As for Steward, the producer tells THR of her first Oscar nomination: “I am so thrilled and over the moon right now! Our film really speaks to everyone. It’s real human stories that we’re really trying to get out there. I feel really grateful to be able to make projects like this.”

    Steward also commented on supporting actor Lucas Hedges receiving a first-time nomination: “We are so excited for him! This is a great opportunity for such an amazing guy.” She also shared her plans to celebrate: “Watching films at Sundance!” Steward is currently at the film festival in Park City, and what better way to celebrate a film that was first recognized at Sundance than watching more films there.

  • Kevin Walsh

    Producer of best picture nominee 'Manchester by the Sea.'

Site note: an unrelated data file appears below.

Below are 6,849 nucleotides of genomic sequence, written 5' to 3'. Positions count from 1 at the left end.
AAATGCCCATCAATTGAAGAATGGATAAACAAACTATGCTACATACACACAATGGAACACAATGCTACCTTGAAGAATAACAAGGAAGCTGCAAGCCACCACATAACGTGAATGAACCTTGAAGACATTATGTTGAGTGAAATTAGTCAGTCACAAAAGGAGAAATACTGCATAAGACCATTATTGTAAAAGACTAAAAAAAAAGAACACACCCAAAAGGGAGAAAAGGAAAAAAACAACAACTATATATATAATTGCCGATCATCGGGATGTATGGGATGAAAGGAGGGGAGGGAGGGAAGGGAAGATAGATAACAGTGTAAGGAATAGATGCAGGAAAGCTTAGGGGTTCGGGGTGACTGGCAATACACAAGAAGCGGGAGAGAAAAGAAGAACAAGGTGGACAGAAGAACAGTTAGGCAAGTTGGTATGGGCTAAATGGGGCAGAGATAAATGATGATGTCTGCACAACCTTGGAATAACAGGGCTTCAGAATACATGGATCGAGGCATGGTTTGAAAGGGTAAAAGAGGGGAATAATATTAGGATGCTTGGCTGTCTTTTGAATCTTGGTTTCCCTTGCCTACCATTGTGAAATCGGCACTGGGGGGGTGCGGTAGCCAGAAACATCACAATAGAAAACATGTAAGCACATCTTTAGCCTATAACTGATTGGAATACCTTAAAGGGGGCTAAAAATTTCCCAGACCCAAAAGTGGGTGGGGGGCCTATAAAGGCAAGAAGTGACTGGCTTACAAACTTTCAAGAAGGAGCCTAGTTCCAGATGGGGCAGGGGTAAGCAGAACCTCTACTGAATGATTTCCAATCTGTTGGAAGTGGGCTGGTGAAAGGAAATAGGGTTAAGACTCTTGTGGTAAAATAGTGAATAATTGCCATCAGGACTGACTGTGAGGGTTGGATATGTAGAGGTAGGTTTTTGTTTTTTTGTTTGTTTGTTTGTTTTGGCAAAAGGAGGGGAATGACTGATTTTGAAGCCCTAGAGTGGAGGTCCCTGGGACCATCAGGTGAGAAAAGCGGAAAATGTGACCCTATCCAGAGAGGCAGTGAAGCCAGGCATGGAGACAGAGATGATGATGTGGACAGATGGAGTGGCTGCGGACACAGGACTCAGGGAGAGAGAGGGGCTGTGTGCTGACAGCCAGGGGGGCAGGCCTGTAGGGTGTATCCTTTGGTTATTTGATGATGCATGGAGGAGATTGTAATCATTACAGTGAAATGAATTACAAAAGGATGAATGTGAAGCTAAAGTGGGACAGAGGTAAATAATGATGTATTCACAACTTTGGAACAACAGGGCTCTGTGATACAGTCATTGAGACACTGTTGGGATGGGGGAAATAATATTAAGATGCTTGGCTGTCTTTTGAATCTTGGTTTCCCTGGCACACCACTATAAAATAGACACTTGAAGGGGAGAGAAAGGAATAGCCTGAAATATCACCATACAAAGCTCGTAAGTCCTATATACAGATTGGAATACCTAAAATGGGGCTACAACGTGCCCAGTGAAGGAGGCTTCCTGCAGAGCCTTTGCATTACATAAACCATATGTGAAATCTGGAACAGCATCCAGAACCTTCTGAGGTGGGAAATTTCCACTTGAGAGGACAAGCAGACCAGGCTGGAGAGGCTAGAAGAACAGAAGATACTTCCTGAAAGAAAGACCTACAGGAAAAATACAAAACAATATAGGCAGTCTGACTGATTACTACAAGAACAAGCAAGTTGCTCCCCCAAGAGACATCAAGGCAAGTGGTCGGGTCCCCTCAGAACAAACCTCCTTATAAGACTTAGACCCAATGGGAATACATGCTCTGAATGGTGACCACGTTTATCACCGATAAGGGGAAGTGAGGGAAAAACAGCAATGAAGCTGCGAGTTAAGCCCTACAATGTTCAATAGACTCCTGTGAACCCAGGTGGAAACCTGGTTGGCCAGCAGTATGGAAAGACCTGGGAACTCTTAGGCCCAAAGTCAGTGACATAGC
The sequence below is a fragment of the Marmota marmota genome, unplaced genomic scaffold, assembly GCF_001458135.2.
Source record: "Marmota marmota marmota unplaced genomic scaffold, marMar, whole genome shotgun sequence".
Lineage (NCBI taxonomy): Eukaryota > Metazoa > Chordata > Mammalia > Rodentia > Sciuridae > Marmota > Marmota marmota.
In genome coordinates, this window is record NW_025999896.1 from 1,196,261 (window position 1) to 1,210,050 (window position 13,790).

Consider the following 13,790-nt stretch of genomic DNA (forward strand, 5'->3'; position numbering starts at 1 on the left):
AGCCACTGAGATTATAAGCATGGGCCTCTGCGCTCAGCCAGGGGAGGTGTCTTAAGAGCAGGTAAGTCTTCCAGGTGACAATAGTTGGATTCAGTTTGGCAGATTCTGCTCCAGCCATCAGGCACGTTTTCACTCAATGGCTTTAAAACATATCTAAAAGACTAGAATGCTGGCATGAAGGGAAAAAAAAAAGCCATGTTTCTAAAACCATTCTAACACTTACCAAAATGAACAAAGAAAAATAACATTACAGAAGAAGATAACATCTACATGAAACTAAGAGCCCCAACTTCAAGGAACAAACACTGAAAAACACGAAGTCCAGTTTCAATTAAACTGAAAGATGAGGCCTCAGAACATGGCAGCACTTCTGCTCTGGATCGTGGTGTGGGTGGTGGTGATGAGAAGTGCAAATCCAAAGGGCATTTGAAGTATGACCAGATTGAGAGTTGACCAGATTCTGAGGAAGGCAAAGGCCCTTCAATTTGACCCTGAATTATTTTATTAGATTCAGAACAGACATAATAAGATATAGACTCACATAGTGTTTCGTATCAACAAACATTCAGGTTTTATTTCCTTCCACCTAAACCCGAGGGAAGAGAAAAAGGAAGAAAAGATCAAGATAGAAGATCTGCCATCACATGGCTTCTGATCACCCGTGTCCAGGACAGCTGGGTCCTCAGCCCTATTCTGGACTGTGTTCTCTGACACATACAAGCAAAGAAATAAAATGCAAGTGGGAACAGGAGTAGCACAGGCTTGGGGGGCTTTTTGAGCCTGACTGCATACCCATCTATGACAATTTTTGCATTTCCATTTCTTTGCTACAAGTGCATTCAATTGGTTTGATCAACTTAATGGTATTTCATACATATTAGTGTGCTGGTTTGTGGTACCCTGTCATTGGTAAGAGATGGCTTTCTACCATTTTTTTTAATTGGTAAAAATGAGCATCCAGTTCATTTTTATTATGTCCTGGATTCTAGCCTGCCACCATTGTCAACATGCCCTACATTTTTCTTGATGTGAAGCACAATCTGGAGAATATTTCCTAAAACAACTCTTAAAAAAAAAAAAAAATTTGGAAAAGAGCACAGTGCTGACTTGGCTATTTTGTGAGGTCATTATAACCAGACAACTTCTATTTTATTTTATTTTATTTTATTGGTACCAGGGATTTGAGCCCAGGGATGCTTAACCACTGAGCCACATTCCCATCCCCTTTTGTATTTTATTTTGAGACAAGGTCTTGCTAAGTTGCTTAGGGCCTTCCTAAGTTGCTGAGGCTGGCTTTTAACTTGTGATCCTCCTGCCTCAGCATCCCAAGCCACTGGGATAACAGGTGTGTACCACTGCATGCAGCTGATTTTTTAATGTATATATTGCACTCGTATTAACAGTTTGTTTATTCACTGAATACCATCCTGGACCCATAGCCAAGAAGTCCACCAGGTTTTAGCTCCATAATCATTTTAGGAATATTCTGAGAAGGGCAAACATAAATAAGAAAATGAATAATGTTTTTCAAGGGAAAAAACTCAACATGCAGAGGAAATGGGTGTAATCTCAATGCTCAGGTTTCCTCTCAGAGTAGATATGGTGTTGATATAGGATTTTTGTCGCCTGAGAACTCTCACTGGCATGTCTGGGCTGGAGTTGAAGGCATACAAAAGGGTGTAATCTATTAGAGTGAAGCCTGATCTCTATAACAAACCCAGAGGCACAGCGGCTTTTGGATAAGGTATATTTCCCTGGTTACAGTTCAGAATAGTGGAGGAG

Roadside Attractions

    "I am so honored and grateful to the Academy for this recognition. But, none of it would be possible without the talent and genius of Kenny Lonergan -- and the flawless performances of Casey Affleck, Michelle Williams, Lucas Hedges and our entire tremendous cast. I could not be more proud of this movie and my partners -- Matt Damon, Kimberly Steward, Chris Moore, Lauren Beck, Amazon and Roadside -- for all of their work to make this movie come to life. These are very difficult movies to get made. When they finally get there and are discovered and embraced by audiences it is all the more gratifying"

  • Julie Yorn and Carla Hacken

    Producers of best picture nominee 'Hell or High Water.'

    Lorey Sebastian